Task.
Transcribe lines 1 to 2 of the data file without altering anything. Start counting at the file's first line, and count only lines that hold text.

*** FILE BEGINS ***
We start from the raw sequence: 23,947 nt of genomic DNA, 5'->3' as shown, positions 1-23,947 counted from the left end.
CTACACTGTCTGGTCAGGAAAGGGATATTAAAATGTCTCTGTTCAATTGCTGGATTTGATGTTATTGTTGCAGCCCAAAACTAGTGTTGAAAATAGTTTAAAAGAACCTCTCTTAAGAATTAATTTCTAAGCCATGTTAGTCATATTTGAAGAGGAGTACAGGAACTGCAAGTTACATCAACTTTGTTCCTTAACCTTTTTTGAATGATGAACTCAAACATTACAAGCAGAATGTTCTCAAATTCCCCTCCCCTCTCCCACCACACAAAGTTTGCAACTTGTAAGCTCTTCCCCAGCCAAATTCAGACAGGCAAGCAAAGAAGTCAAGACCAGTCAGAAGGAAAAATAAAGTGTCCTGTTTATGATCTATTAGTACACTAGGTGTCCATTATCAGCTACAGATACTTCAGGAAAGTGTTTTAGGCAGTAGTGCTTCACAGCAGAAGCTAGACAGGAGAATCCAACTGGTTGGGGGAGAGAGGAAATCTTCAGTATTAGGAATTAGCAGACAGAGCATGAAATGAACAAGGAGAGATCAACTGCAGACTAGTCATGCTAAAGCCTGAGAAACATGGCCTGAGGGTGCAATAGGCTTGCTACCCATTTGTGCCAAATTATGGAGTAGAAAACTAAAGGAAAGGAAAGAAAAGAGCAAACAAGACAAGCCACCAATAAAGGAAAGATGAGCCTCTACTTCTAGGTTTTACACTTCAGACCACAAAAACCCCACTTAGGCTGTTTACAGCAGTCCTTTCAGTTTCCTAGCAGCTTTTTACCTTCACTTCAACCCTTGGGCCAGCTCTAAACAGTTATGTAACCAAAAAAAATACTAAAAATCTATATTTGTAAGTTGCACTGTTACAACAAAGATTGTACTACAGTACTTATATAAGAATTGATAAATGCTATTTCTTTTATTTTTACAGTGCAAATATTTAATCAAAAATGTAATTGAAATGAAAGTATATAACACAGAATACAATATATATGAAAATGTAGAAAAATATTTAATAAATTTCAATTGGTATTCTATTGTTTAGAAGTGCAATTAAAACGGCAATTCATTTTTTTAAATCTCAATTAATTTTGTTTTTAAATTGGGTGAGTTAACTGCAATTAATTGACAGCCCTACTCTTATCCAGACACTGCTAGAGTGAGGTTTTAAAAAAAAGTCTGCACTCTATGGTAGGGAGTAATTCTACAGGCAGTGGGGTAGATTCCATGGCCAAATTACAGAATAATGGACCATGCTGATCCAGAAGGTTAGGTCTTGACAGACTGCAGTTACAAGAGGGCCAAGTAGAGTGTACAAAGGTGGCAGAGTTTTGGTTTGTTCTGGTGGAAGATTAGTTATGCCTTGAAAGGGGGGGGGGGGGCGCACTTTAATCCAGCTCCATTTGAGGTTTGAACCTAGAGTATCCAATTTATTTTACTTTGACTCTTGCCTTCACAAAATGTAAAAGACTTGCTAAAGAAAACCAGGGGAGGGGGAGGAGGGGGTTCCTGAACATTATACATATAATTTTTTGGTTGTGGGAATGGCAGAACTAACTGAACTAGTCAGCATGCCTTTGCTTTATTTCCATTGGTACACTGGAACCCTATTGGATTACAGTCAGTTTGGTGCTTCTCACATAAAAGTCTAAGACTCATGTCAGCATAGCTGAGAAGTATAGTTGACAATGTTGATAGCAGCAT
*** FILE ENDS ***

We start from the raw sequence: 23,947 nt of genomic DNA, 5'->3' as shown, positions 1-23,947 counted from the left end.
CTACACTGTCTGGTCAGGAAAGGGATATTAAAATGTCTCTGTTCAATTGCTGGATTTGATGTTATTGTTGCAGCCCAAAACTAGTGTTGAAAATAGTTTAAAAGAACCTCTCTTAAGAATTAATTTCTAAGCCATGTTAGTCATATTTGAAGAGGAGTACAGGAACTGCAAGTTACATCAACTTTGTTCCTTAACCTTTTTTGAATGATGAACTCAAACATTACAAGCAGAATGTTCTCAAATTCCCCTCCCCTCTCCCACCACACAAAGTTTGCAACTTGTAAGCTCTTCCCCAGCCAAATTCAGACAGGCAAGCAAAGAAGTCAAGACCAGTCAGAAGGAAAAATAAAGTGTCCTGTTTATGATCTATTAGTACACTAGGTGTCCATTATCAGCTACAGATACTTCAGGAAAGTGTTTTAGGCAGTAGTGCTTCACAGCAGAAGCTAGACAGGAGAATCCAACTGGTTGGGGGAGAGAGGAAATCTTCAGTATTAGGAATTAGCAGACAGAGCATGAAATGAACAAGGAGAGATCAACTGCAGACTAGTCATGCTAAAGCCTGAGAAACATGGCCTGAGGGTGCAATAGGCTTGCTACCCATTTGTGCCAAATTATGGAGTAGAAAACTAAAGGAAAGGAAAGAAAAGAGCAAACAAGACAAGCCACCAATAAAGGAAAGATGAGCCTCTACTTCTAGGTTTTACACTTCAGACCACAAAAACCCCACTTAGGCTGTTTACAGCAGTCCTTTCAGTTTCCTAGCAGCTTTTTACCTTCACTTCAACCCTTGGGCCAGCTCTAAACAGTTATGTAACCAAAAAAAATACTAAAAATCTATATTTGTAAGTTGCACTGTTACAACAAAGATTGTACTACAGTACTTATATAAGAATTGATAAATGCTATTTCTTTTATTTTTACAGTGCAAATATTTAATCAAAAATGTAATTGAAATGAAAGTATATAACACAGAATACAATATATATGAAAATGTAGAAAAATATTTAATAAATTTCAATTGGTATTCTATTGTTTAGAAGTGCAATTAAAACGGCAATTCATTTTTTTAAATCTCAATTAATTTTGTTTTTAAATTGGGTGAGTTAACTGCAATTAATTGACAGCCCTACTCTTATCCAGACACTGCTAGAGTGAGGTTTTAAAAAAAAGTCTGCACTCTATGGTAGGGAGTAATTCTACAGGCAGTGGGGTAGATTCCATGGCCAAATTACAGAATAATGGACCATGCTGATCCAGAAGGTTAGGTCTTGACAGACTGCAGTTACAAGAGGGCCAAGTAGAGTGTACAAAGGTGGCAGAGTTTTGGTTTGTTCTGGTGGAAGATTAGTTATGCCTTGAAAGGGGGGGGGGGGGCGCACTTTAATCCAGCTCCATTTGAGGTTTGAACCTAGAGTATCCAATTTATTTTACTTTGACTCTTGCCTTCACAAAATGTAAAAGACTTGCTAAAGAAAACCAGGGGAGGGGGAGGAGGGGGTTCCTGAACATTATACATATAATTTTTTGGTTGTGGGAATGGCAGAACTAACTGAACTAGTCAGCATGCCTTTGCTTTATTTCCATTGGTACACTGGAACCCTATTGGATTACAGTCAGTTTGGTGCTTCTCACATAAAAGTCTAAGACTCATGTCAGCATAGCTGAGAAGTATAGTTGACAATGTTGATAGCAGCAT